After twelve years divorced, my mom had remarried my dad and moved 200 miles south to live with him in Dayton Ohio, a place I had no desire to move to myself. I was still here in my hometown with no mentors or contacts that could help me get a job or otherwise assist me with a glide path into adulthood. The one exception was Michael Harrah, my onetime mentor as head of the Junior Light Opera theater group, who had recently moved to Los Angeles to manage young actors who were trying to break into the TV/film business. He couldn’t offer me a job, but he did at least have an extra bedroom where I could stay until I could find a job and somehow launch myself in “Hollywood”. That was the one “door” of opportunity (such as it was) that opened itself to me.
I was 23 and had had enough life experience to know that I was shy and generally reticent to take that next developmental step that would take me into uncharted territory. But I also knew that when I took that difficult step – whether playing a key role in mounting or performing in a theatrical production or stepping on that train from London on my own with just my backpack – the results had been very rewarding. Throwing myself in the deep end had become my main means of overcoming my natural reticence and allowing me to move forward with my life.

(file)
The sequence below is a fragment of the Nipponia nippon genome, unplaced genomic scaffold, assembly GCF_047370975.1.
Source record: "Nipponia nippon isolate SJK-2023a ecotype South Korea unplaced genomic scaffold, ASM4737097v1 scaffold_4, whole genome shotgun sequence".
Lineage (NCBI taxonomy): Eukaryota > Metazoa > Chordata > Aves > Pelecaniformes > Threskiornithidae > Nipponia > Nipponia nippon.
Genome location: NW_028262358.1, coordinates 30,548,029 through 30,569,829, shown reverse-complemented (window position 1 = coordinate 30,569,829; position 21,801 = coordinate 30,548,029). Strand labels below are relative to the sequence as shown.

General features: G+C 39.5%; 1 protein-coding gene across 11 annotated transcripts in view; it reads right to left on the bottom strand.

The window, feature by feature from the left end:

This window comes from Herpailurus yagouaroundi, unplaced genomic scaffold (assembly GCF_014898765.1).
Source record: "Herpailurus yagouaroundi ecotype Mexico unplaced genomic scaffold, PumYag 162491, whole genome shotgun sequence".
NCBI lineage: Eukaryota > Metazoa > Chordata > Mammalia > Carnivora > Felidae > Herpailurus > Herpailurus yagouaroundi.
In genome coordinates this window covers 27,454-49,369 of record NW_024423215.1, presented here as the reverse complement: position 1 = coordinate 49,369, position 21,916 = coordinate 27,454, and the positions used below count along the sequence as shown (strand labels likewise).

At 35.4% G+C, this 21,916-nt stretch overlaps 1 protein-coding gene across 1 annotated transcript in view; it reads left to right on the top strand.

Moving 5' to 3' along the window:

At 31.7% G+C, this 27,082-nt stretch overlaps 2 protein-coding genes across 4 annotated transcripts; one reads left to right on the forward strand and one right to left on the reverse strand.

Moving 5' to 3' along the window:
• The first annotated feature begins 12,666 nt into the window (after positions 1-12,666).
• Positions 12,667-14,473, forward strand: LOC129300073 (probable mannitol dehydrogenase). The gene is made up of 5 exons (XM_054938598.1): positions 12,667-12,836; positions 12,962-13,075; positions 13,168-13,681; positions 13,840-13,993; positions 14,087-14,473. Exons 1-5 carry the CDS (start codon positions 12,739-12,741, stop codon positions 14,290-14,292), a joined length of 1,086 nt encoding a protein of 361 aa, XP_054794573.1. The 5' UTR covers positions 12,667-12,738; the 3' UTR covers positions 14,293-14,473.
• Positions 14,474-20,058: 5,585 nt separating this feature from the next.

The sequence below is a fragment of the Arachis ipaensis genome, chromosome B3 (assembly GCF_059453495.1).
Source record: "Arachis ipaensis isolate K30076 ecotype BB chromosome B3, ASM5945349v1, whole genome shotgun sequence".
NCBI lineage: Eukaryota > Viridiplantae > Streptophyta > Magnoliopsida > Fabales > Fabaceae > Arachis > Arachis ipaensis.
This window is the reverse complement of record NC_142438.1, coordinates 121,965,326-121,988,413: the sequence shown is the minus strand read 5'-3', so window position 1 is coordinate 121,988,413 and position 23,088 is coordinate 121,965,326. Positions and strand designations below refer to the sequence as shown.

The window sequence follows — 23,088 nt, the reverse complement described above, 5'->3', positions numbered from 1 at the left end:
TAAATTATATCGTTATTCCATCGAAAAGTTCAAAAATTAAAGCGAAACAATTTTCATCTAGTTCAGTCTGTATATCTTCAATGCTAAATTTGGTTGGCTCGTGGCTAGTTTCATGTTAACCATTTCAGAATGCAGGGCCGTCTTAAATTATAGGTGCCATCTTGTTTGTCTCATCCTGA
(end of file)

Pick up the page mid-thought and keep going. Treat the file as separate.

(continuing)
As detailed in my piece “Saying Goodbye to Ann Arbor”, relying on just my own compass, and perhaps fearing that not taking the plunge was the only thing worse than taking it, in September 1978 I boarded a train with just my backpack and a suitcase, the first leg of a trip that found me arriving, a very small fish in the very big pond of the city of the angels. It had been a life of self-directed action, a young child exploring fantasy worlds of his own design, a youth navigating his real world on his bicycle, a teen realizing his imagination on stage, a young adult setting forth on his own to parts unknown, that had made this challenging transitional step into adulthood possible.